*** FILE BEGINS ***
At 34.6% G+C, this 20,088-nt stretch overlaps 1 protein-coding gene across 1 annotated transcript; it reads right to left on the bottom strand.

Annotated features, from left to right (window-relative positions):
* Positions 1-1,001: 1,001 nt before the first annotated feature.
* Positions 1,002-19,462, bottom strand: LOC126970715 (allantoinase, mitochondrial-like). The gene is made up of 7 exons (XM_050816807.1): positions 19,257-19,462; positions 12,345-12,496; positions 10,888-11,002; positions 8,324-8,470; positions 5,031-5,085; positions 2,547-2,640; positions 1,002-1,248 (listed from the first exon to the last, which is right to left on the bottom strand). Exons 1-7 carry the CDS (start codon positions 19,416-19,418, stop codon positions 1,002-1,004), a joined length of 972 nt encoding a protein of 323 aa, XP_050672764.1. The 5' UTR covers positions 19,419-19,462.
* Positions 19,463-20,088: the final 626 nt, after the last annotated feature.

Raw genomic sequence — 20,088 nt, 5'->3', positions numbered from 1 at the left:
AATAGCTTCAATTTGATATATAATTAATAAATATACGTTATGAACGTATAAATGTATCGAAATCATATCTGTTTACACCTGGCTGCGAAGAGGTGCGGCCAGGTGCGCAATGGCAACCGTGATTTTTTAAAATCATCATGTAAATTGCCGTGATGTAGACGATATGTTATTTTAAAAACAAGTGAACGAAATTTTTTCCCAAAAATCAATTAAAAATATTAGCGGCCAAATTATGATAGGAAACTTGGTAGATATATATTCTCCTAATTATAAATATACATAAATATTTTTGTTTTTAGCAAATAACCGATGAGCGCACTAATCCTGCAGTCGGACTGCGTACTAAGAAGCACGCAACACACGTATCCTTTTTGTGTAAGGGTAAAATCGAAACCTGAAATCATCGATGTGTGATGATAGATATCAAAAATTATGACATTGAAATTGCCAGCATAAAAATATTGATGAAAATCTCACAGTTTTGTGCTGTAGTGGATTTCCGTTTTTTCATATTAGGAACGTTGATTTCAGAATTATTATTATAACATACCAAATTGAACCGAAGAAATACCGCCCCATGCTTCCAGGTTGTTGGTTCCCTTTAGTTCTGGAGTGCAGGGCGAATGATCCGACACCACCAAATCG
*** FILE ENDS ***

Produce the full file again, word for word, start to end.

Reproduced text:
At 34.6% G+C, this 20,088-nt stretch overlaps 1 protein-coding gene across 1 annotated transcript; it reads right to left on the bottom strand.

Annotated features, from left to right (window-relative positions):
* Positions 1-1,001: 1,001 nt before the first annotated feature.
* Positions 1,002-19,462, bottom strand: LOC126970715 (allantoinase, mitochondrial-like). The gene is made up of 7 exons (XM_050816807.1): positions 19,257-19,462; positions 12,345-12,496; positions 10,888-11,002; positions 8,324-8,470; positions 5,031-5,085; positions 2,547-2,640; positions 1,002-1,248 (listed from the first exon to the last, which is right to left on the bottom strand). Exons 1-7 carry the CDS (start codon positions 19,416-19,418, stop codon positions 1,002-1,004), a joined length of 972 nt encoding a protein of 323 aa, XP_050672764.1. The 5' UTR covers positions 19,419-19,462.
* Positions 19,463-20,088: the final 626 nt, after the last annotated feature.

Raw genomic sequence — 20,088 nt, 5'->3', positions numbered from 1 at the left:
AATAGCTTCAATTTGATATATAATTAATAAATATACGTTATGAACGTATAAATGTATCGAAATCATATCTGTTTACACCTGGCTGCGAAGAGGTGCGGCCAGGTGCGCAATGGCAACCGTGATTTTTTAAAATCATCATGTAAATTGCCGTGATGTAGACGATATGTTATTTTAAAAACAAGTGAACGAAATTTTTTCCCAAAAATCAATTAAAAATATTAGCGGCCAAATTATGATAGGAAACTTGGTAGATATATATTCTCCTAATTATAAATATACATAAATATTTTTGTTTTTAGCAAATAACCGATGAGCGCACTAATCCTGCAGTCGGACTGCGTACTAAGAAGCACGCAACACACGTATCCTTTTTGTGTAAGGGTAAAATCGAAACCTGAAATCATCGATGTGTGATGATAGATATCAAAAATTATGACATTGAAATTGCCAGCATAAAAATATTGATGAAAATCTCACAGTTTTGTGCTGTAGTGGATTTCCGTTTTTTCATATTAGGAACGTTGATTTCAGAATTATTATTATAACATACCAAATTGAACCGAAGAAATACCGCCCCATGCTTCCAGGTTGTTGGTTCCCTTTAGTTCTGGAGTGCAGGGCGAATGATCCGACACCACCAAATCG